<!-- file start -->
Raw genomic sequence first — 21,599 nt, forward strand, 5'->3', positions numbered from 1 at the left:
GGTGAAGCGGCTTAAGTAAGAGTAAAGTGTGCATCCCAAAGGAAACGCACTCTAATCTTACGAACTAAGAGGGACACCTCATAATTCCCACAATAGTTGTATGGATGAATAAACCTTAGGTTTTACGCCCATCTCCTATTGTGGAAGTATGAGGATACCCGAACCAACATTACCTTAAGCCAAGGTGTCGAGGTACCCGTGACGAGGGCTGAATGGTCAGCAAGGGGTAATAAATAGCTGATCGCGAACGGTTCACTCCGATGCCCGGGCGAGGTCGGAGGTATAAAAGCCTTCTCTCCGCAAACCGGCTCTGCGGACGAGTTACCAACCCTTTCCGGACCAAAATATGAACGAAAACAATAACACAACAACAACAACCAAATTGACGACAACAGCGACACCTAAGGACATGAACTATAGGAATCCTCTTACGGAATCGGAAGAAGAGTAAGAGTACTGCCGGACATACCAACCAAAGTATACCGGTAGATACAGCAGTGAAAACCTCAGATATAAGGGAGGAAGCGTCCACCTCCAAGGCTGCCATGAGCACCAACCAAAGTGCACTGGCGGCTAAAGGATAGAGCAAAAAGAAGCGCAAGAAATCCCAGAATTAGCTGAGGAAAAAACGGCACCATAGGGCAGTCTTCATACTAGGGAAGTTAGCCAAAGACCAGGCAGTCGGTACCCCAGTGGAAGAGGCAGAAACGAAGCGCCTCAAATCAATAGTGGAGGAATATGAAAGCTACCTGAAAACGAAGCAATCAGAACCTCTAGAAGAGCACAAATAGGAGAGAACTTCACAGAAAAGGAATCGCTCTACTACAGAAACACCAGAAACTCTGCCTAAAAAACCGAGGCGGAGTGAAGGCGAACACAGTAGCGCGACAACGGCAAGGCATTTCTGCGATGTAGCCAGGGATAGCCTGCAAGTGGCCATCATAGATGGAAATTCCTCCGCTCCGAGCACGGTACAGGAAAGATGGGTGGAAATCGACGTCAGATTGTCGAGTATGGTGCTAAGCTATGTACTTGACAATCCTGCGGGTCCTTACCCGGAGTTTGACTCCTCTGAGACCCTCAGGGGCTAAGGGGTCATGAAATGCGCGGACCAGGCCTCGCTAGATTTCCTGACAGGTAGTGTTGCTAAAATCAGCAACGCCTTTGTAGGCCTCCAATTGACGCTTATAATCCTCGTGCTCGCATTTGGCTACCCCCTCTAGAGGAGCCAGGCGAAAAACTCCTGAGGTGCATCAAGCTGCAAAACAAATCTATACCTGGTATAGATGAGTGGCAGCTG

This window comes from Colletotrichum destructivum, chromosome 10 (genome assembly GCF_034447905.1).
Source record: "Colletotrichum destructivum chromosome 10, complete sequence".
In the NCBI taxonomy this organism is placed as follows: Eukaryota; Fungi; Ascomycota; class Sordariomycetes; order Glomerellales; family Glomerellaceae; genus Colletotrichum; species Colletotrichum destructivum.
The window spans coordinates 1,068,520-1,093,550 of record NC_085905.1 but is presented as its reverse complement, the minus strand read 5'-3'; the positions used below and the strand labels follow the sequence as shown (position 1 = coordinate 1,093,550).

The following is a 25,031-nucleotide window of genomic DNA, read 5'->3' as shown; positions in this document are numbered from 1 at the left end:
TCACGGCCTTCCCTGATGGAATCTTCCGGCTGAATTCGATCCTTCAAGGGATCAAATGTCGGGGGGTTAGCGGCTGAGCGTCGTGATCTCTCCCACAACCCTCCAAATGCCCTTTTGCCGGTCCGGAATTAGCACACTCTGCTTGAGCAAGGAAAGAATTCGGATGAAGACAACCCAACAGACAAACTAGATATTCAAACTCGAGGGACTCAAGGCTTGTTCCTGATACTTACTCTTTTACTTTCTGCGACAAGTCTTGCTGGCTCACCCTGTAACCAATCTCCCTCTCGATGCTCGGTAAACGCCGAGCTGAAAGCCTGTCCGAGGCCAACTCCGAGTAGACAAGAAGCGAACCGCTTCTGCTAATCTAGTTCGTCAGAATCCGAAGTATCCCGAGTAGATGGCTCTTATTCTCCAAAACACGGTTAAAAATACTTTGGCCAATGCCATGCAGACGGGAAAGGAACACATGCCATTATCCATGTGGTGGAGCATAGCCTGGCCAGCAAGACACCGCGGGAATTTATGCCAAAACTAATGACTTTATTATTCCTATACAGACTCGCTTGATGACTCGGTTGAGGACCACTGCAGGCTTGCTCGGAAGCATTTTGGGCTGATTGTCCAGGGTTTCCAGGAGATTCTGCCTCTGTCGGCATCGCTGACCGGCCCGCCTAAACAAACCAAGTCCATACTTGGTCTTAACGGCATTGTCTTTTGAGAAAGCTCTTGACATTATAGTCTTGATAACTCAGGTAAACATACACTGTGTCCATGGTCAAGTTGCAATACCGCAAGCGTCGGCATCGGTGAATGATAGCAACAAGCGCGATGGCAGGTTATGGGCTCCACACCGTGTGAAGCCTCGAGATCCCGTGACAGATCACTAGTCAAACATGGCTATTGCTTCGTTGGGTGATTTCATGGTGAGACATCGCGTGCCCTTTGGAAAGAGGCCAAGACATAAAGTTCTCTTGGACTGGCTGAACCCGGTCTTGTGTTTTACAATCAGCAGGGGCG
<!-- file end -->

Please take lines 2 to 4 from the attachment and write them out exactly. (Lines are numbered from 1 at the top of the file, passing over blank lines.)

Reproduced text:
GGTGAAGCGGCTTAAGTAAGAGTAAAGTGTGCATCCCAAAGGAAACGCACTCTAATCTTACGAACTAAGAGGGACACCTCATAATTCCCACAATAGTTGTATGGATGAATAAACCTTAGGTTTTACGCCCATCTCCTATTGTGGAAGTATGAGGATACCCGAACCAACATTACCTTAAGCCAAGGTGTCGAGGTACCCGTGACGAGGGCTGAATGGTCAGCAAGGGGTAATAAATAGCTGATCGCGAACGGTTCACTCCGATGCCCGGGCGAGGTCGGAGGTATAAAAGCCTTCTCTCCGCAAACCGGCTCTGCGGACGAGTTACCAACCCTTTCCGGACCAAAATATGAACGAAAACAATAACACAACAACAACAACCAAATTGACGACAACAGCGACACCTAAGGACATGAACTATAGGAATCCTCTTACGGAATCGGAAGAAGAGTAAGAGTACTGCCGGACATACCAACCAAAGTATACCGGTAGATACAGCAGTGAAAACCTCAGATATAAGGGAGGAAGCGTCCACCTCCAAGGCTGCCATGAGCACCAACCAAAGTGCACTGGCGGCTAAAGGATAGAGCAAAAAGAAGCGCAAGAAATCCCAGAATTAGCTGAGGAAAAAACGGCACCATAGGGCAGTCTTCATACTAGGGAAGTTAGCCAAAGACCAGGCAGTCGGTACCCCAGTGGAAGAGGCAGAAACGAAGCGCCTCAAATCAATAGTGGAGGAATATGAAAGCTACCTGAAAACGAAGCAATCAGAACCTCTAGAAGAGCACAAATAGGAGAGAACTTCACAGAAAAGGAATCGCTCTACTACAGAAACACCAGAAACTCTGCCTAAAAAACCGAGGCGGAGTGAAGGCGAACACAGTAGCGCGACAACGGCAAGGCATTTCTGCGATGTAGCCAGGGATAGCCTGCAAGTGGCCATCATAGATGGAAATTCCTCCGCTCCGAGCACGGTACAGGAAAGATGGGTGGAAATCGACGTCAGATTGTCGAGTATGGTGCTAAGCTATGTACTTGACAATCCTGCGGGTCCTTACCCGGAGTTTGACTCCTCTGAGACCCTCAGGGGCTAAGGGGTCATGAAATGCGCGGACCAGGCCTCGCTAGATTTCCTGACAGGTAGTGTTGCTAAAATCAGCAACGCCTTTGTAGGCCTCCAATTGACGCTTATAATCCTCGTGCTCGCATTTGGCTACCCCCTCTAGAGGAGCCAGGCGAAAAACTCCTGAGGTGCATCAAGCTGCAAAACAAATCTATACCTGGTATAGATGAGTGGCAGCTG

This window comes from Colletotrichum destructivum, chromosome 10 (genome assembly GCF_034447905.1).
Source record: "Colletotrichum destructivum chromosome 10, complete sequence".